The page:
Indonesia is often lauded for its religious and ethnic diversity. However, there is a dominant ethnicity and a dominant religion. The Javanese are the largest ethnic group in Indonesia, accounting for 40 percent of the population. The second largest group is the Sundanese at 16 percent, which is not even half the number of Javanese. Indonesia is the world’s most populous Muslim-majority nation, accounting for 87 percent of the local population – despite not being an Islamic state or following Shariah. Only one in every eight Indonesians is non-Muslim, a small percentage that is divided up among Christians, Catholics, Hindus, Buddhists and Confucians – the five religions aside from Islam that are acknowledged by the state. To put it simply, if you are not a Muslim Javanese man, you are a minority in Indonesia.
The current mechanism and composition of the system is discriminatory against people like me. If ethnic Chinese Christians are considered a double minority, then I am a triple minority. First, I am a woman, who despite having the same demographic proportion as men, suffer from a lack of representation elsewhere. Second, I am not Muslim. I am Buddhist, who make up only 0.72 percent of the population. Third, I am Indonesian of Chinese descent, locally known as Tionghoa, who make up 1.2 percent of the population. Although ethnic Chinese have been living in the country since before there was an Indonesia, we are still considered outsiders, or non-pribumi (non-native).
As a triple minority, I do not feel I truly have a representative in Parliament. Out of 560 members in the House of Representatives, only 97, or 17 percent, are women; the minimum quota is 30 percent, but it has never been achieved in the country’s history. Out of these 97, only 13 are non-Muslims. The General Elections Commission does not list ethnicity in its data, so I cannot say how many people of Chinese descent are in Parliament. Only three Parliament members are Buddhist, but they are all men and should not in any way be considered as true representatives of me. Minority women are underrepresented despite being about 6 percent of Indonesia’s population. The ideal number of seats for minority women should be 36, almost three times the actual number of 14. While there are efforts in Indonesia to ensure that women’s voices are heard and represented, there is close to no effort to ensure that minority women are represented.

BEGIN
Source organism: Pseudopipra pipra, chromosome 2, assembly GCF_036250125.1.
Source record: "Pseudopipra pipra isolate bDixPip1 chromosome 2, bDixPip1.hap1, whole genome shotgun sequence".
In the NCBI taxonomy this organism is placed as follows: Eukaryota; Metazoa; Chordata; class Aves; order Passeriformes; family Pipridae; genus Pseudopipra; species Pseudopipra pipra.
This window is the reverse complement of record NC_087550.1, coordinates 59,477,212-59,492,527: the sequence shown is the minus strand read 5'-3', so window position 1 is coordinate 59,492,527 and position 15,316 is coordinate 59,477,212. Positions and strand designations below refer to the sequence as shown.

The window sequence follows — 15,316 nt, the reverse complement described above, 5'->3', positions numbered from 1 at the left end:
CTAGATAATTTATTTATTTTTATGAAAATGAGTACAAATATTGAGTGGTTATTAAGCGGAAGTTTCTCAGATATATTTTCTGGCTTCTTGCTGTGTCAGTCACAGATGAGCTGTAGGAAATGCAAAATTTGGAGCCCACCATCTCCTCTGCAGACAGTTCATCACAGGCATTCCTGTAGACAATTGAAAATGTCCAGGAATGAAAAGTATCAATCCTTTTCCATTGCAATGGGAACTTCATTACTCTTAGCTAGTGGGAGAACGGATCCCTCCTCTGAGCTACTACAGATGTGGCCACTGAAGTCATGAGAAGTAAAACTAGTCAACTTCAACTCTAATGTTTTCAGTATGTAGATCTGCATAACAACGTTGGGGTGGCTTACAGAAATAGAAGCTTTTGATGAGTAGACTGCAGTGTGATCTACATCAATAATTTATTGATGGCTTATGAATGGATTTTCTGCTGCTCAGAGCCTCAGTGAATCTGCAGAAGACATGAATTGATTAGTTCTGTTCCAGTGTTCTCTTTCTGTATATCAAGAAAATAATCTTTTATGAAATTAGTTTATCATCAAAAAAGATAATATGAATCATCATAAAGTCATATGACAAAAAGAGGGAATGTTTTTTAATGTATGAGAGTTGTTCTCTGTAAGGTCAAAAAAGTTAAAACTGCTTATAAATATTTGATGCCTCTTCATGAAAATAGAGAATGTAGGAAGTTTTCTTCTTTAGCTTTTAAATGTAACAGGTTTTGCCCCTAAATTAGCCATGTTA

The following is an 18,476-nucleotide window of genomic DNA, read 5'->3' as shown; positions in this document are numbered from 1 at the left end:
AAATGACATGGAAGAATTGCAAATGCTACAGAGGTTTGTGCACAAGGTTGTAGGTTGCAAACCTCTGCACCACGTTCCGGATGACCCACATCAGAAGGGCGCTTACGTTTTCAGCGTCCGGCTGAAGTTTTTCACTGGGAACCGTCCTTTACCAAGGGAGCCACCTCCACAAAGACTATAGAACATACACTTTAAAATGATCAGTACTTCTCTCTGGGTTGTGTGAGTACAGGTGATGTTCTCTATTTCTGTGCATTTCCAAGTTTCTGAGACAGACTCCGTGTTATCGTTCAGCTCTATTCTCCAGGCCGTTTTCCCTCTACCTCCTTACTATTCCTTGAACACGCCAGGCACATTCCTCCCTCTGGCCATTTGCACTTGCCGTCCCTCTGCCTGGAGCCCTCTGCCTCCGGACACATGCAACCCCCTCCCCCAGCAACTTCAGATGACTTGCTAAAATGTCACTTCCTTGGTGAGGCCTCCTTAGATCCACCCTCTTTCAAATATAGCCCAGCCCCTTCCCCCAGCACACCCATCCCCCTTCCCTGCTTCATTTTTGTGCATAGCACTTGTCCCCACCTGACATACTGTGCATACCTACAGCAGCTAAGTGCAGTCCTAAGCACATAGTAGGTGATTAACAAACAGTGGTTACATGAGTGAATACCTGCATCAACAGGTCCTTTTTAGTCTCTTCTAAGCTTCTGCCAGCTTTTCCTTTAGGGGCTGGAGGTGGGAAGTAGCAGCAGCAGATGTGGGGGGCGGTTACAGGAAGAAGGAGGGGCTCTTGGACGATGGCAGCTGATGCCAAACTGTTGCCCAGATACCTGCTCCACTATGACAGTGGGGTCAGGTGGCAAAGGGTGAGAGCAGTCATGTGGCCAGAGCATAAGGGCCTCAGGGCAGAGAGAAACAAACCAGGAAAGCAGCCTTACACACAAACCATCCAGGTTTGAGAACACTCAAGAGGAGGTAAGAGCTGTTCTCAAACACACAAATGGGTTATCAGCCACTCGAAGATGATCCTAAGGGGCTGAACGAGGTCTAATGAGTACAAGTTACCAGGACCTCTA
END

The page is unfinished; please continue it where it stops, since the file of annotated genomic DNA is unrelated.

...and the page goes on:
Not everything boils down to gender, ethnicity and religion, but there are certainly universal issues that transcend identity. But Indonesia is no longer the tolerant, pluralistic nation that it prides itself to be. Singapore’s ISEAS-Yusof Ishak Institute, along with the Indonesian Survey Agency, reported that more than half of Indonesians did not feel comfortable with ethnic Chinese leadership, a sentiment that transcended education level and wealth. There is also growing sentiment among right-wing Muslims to reject non-Muslim leaders. Both racial and religious sentiment have been used as weapons since the 2014 presidential election, when now-President Joko Widodo was rumored to be an ethnic Chinese Christian, despite being a Javanese Muslim.
These sentiments were again exploited and reached a peak during the 2017 Jakarta gubernatorial election, with mass street protests by conservative Islamic groups against Governor Basuki Tjahaja Purnama, who is Chinese Christian. He lost the election and then was thrown in prison for two years on concocted blasphemy charges. The protests were viewed as an attempt to politically weaken President Joko, who was Purnama’s chief political ally.
Considering the highly divisive political atmosphere, an open discussion on identity and identity politics is urgently needed, and a change in the current political system is essential. “Majoritarian democracy” with inadequate minority representation is inherently dangerous to the future of the nation. First, the current political system has generated several policies that disadvantage minorities. Second, the lack of minority representation and majoritarian tendencies are a form of discrimination against fellow Indonesian citizens who have fulfilled their responsibilities to the state and yet receive unfair treatment in return. Third, the system is anything but inclusive, betraying the spirit of loyalty shared between various ethnic groups in the early decades of Indonesia’s nation-building. Fourth, the current system goes against everything the nation stands for, in particular the state motto, “Unity in Diversity.”